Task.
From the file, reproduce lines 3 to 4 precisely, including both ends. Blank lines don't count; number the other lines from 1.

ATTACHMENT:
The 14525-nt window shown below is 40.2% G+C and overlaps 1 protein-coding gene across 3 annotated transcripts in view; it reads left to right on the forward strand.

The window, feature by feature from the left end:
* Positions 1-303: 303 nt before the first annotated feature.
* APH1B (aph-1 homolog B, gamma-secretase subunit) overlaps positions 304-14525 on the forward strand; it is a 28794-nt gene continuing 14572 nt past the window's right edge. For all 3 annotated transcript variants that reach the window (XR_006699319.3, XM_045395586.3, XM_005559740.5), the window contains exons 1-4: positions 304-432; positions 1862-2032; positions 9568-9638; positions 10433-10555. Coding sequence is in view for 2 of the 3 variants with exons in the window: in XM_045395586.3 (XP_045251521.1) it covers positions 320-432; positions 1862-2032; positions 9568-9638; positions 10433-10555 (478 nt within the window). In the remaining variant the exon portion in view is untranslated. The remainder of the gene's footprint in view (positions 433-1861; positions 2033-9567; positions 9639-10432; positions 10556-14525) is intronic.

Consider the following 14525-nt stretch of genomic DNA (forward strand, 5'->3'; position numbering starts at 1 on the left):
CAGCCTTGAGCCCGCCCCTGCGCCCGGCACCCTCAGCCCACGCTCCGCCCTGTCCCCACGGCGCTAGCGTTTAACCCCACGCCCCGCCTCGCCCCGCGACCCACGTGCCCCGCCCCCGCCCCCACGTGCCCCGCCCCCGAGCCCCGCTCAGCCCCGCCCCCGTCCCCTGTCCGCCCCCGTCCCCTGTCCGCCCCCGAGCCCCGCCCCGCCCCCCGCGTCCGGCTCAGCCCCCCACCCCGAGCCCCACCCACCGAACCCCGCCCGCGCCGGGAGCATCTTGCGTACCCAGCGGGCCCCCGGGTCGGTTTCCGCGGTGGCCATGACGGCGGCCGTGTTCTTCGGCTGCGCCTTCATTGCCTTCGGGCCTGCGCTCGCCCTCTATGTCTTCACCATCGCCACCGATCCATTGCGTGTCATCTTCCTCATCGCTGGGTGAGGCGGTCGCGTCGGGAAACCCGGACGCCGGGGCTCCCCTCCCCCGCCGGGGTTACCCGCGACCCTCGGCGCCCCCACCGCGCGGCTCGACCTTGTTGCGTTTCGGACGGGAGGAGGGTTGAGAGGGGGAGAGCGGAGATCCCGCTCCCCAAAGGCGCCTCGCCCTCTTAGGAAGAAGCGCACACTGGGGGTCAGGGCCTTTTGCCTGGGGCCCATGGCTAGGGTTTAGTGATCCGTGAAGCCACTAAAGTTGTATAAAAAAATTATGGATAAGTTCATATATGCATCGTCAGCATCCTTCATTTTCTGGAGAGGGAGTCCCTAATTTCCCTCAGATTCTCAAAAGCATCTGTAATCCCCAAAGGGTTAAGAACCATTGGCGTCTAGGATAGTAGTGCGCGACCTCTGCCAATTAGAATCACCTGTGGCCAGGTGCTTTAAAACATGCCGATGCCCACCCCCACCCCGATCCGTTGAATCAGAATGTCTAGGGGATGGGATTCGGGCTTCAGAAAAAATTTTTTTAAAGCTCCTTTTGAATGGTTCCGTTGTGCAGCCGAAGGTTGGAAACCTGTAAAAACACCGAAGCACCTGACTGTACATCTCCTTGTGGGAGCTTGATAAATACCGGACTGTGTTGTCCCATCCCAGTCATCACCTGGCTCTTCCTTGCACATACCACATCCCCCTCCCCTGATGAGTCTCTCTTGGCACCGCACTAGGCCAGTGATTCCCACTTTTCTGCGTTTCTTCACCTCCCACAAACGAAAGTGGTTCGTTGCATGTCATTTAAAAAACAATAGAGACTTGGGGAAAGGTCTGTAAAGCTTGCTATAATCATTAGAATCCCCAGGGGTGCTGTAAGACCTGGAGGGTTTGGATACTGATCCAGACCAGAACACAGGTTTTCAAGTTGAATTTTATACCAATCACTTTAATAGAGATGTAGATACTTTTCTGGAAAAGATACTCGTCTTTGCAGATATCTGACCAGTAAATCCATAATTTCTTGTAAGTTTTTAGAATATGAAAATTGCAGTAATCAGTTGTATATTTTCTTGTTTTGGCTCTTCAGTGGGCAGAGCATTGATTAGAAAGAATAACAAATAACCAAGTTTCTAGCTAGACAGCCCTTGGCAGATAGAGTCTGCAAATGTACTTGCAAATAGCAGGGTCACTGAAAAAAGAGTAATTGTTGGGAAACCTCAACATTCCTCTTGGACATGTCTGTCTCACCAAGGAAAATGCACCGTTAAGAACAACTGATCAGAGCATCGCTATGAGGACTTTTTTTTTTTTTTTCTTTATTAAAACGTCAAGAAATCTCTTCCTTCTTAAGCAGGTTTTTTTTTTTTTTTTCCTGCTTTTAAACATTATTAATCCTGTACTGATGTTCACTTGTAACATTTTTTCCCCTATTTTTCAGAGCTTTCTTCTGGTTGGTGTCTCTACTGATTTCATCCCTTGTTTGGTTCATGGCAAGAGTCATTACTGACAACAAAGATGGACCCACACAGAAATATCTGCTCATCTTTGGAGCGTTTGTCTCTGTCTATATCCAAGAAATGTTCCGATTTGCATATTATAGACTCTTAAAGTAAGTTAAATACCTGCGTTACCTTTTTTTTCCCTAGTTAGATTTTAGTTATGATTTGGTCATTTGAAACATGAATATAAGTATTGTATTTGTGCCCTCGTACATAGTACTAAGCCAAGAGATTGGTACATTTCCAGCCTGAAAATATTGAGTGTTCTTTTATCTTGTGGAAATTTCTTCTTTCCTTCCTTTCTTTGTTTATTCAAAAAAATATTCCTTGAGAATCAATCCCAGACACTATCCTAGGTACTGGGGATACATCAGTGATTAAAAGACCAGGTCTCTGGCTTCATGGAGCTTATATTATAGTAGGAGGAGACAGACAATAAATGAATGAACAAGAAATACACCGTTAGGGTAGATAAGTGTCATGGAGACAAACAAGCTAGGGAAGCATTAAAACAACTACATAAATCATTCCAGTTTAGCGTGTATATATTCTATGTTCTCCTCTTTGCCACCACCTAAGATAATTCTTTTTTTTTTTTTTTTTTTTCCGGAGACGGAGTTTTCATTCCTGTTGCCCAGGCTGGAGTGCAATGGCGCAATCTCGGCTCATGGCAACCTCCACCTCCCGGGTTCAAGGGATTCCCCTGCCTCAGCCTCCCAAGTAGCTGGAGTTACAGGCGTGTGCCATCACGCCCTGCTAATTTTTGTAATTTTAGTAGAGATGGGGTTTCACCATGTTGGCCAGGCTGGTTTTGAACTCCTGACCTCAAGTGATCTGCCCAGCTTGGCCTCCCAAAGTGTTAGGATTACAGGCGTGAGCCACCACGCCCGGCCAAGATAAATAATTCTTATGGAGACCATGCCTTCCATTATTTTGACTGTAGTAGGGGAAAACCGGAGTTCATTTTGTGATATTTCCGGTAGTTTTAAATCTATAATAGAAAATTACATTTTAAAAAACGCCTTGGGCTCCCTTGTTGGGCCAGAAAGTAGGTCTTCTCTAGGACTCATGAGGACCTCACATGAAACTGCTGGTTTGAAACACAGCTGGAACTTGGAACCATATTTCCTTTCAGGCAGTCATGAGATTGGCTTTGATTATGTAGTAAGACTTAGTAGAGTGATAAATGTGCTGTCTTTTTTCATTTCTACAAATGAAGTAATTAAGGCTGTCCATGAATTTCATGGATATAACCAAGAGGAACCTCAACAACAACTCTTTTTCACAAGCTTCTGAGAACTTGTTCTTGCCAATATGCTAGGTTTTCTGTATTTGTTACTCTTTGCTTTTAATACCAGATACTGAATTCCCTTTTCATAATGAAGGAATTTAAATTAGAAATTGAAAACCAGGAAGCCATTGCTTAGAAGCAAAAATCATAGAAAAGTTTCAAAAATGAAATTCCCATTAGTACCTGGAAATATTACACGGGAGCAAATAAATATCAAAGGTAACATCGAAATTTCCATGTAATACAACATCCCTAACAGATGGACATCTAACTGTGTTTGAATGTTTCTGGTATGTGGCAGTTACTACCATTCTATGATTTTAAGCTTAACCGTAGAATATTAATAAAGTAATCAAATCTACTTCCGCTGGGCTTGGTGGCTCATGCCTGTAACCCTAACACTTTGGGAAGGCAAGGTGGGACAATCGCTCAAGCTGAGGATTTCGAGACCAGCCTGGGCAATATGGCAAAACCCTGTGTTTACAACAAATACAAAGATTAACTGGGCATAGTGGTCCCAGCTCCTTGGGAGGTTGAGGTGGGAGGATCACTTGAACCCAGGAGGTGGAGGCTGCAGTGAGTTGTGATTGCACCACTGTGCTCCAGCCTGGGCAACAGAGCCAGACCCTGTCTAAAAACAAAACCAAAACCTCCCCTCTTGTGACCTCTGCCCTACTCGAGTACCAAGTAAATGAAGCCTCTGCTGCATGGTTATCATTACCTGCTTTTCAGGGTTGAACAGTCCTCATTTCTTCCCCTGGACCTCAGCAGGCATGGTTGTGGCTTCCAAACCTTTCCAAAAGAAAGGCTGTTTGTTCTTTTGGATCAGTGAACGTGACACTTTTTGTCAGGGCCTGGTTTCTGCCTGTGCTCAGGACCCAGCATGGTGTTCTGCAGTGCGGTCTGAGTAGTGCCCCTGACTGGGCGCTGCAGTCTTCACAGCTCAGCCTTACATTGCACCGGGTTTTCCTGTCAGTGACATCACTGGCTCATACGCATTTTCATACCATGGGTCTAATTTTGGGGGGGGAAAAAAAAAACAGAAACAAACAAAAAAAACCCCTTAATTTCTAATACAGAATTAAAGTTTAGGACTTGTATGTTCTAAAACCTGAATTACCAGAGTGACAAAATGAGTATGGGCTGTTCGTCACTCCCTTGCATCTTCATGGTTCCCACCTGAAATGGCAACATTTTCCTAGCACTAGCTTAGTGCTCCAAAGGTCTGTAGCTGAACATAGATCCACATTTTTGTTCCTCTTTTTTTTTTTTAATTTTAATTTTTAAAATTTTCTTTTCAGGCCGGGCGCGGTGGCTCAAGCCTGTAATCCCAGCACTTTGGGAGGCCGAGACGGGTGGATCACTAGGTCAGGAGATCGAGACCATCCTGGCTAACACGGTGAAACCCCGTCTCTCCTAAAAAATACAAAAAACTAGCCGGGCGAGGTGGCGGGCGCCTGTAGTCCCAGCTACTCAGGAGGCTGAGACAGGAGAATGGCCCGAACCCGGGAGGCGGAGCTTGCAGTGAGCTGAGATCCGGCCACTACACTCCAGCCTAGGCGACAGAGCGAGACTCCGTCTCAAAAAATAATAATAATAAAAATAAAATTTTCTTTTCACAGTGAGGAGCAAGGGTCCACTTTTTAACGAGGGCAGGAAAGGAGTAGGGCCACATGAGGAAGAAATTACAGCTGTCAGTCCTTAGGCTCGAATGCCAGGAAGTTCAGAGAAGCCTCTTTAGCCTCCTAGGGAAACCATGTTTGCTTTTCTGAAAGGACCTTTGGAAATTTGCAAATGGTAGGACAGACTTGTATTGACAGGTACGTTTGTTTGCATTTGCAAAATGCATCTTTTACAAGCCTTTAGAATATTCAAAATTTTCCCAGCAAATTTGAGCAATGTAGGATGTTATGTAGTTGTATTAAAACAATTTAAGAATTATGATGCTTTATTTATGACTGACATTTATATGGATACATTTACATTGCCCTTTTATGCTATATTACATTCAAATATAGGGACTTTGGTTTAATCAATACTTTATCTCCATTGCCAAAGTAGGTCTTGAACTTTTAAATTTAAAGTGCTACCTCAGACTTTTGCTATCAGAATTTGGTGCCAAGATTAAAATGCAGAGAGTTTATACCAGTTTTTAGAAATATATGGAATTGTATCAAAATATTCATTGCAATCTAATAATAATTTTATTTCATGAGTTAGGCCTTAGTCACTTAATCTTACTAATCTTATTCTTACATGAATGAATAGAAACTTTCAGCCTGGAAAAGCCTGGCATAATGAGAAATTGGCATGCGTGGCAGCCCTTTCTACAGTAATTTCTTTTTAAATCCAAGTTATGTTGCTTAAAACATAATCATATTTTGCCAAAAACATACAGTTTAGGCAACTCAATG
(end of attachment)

* Positions 1-303: 303 nt before the first annotated feature.
* APH1B (aph-1 homolog B, gamma-secretase subunit) overlaps positions 304-14525 on the forward strand; it is a 28794-nt gene continuing 14572 nt past the window's right edge. For all 3 annotated transcript variants that reach the window (XR_006699319.3, XM_045395586.3, XM_005559740.5), the window contains exons 1-4: positions 304-432; positions 1862-2032; positions 9568-9638; positions 10433-10555. Coding sequence is in view for 2 of the 3 variants with exons in the window: in XM_045395586.3 (XP_045251521.1) it covers positions 320-432; positions 1862-2032; positions 9568-9638; positions 10433-10555 (478 nt within the window). In the remaining variant the exon portion in view is untranslated. The remainder of the gene's footprint in view (positions 433-1861; positions 2033-9567; positions 9639-10432; positions 10556-14525) is intronic.